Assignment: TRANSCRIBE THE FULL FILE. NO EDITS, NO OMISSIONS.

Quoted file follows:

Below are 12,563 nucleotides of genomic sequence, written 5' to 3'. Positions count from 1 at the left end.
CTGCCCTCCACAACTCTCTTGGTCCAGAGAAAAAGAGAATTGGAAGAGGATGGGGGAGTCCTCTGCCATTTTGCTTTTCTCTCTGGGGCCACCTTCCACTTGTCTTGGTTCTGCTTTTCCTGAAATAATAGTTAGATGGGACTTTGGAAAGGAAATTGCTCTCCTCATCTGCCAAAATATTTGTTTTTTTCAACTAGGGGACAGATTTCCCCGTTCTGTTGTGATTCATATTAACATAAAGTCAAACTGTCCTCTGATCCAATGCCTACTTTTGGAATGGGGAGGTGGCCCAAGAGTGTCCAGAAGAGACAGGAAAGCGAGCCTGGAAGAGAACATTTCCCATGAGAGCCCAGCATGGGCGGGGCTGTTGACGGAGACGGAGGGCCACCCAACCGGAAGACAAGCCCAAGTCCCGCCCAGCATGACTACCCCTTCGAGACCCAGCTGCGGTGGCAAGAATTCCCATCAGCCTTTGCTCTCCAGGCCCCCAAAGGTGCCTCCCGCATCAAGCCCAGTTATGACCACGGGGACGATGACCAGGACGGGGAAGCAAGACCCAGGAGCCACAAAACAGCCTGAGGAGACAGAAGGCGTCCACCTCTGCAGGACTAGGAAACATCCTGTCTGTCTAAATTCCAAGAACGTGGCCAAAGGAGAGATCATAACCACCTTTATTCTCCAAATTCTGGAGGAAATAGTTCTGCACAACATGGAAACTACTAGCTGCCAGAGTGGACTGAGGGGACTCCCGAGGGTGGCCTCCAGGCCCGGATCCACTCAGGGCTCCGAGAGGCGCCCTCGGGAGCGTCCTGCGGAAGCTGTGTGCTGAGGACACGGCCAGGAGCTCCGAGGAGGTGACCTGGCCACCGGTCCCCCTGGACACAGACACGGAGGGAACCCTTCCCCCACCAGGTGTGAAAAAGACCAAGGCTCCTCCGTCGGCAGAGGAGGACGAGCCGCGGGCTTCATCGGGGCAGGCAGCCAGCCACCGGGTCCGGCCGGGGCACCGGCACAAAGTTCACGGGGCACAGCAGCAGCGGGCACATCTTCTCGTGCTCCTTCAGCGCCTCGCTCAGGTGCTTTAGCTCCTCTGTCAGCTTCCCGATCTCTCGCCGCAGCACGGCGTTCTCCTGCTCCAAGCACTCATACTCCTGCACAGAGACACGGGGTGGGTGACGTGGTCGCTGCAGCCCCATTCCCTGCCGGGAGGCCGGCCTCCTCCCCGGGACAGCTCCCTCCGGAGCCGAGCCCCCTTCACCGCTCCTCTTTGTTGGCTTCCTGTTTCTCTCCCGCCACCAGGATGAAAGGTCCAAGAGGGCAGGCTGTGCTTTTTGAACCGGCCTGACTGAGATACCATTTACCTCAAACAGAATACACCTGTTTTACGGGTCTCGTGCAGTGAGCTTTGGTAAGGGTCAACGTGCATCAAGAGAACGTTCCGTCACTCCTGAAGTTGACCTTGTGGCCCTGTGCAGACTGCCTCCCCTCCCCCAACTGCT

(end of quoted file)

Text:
Below are 12,563 nucleotides of genomic sequence, written 5' to 3'. Positions count from 1 at the left end.
CTGCCCTCCACAACTCTCTTGGTCCAGAGAAAAAGAGAATTGGAAGAGGATGGGGGAGTCCTCTGCCATTTTGCTTTTCTCTCTGGGGCCACCTTCCACTTGTCTTGGTTCTGCTTTTCCTGAAATAATAGTTAGATGGGACTTTGGAAAGGAAATTGCTCTCCTCATCTGCCAAAATATTTGTTTTTTTCAACTAGGGGACAGATTTCCCCGTTCTGTTGTGATTCATATTAACATAAAGTCAAACTGTCCTCTGATCCAATGCCTACTTTTGGAATGGGGAGGTGGCCCAAGAGTGTCCAGAAGAGACAGGAAAGCGAGCCTGGAAGAGAACATTTCCCATGAGAGCCCAGCATGGGCGGGGCTGTTGACGGAGACGGAGGGCCACCCAACCGGAAGACAAGCCCAAGTCCCGCCCAGCATGACTACCCCTTCGAGACCCAGCTGCGGTGGCAAGAATTCCCATCAGCCTTTGCTCTCCAGGCCCCCAAAGGTGCCTCCCGCATCAAGCCCAGTTATGACCACGGGGACGATGACCAGGACGGGGAAGCAAGACCCAGGAGCCACAAAACAGCCTGAGGAGACAGAAGGCGTCCACCTCTGCAGGACTAGGAAACATCCTGTCTGTCTAAATTCCAAGAACGTGGCCAAAGGAGAGATCATAACCACCTTTATTCTCCAAATTCTGGAGGAAATAGTTCTGCACAACATGGAAACTACTAGCTGCCAGAGTGGACTGAGGGGACTCCCGAGGGTGGCCTCCAGGCCCGGATCCACTCAGGGCTCCGAGAGGCGCCCTCGGGAGCGTCCTGCGGAAGCTGTGTGCTGAGGACACGGCCAGGAGCTCCGAGGAGGTGACCTGGCCACCGGTCCCCCTGGACACAGACACGGAGGGAACCCTTCCCCCACCAGGTGTGAAAAAGACCAAGGCTCCTCCGTCGGCAGAGGAGGACGAGCCGCGGGCTTCATCGGGGCAGGCAGCCAGCCACCGGGTCCGGCCGGGGCACCGGCACAAAGTTCACGGGGCACAGCAGCAGCGGGCACATCTTCTCGTGCTCCTTCAGCGCCTCGCTCAGGTGCTTTAGCTCCTCTGTCAGCTTCCCGATCTCTCGCCGCAGCACGGCGTTCTCCTGCTCCAAGCACTCATACTCCTGCACAGAGACACGGGGTGGGTGACGTGGTCGCTGCAGCCCCATTCCCTGCCGGGAGGCCGGCCTCCTCCCCGGGACAGCTCCCTCCGGAGCCGAGCCCCCTTCACCGCTCCTCTTTGTTGGCTTCCTGTTTCTCTCCCGCCACCAGGATGAAAGGTCCAAGAGGGCAGGCTGTGCTTTTTGAACCGGCCTGACTGAGATACCATTTACCTCAAACAGAATACACCTGTTTTACGGGTCTCGTGCAGTGAGCTTTGGTAAGGGTCAACGTGCATCAAGAGAACGTTCCGTCACTCCTGAAGTTGACCTTGTGGCCCTGTGCAGACTGCCTCCCCTCCCCCAACTGCT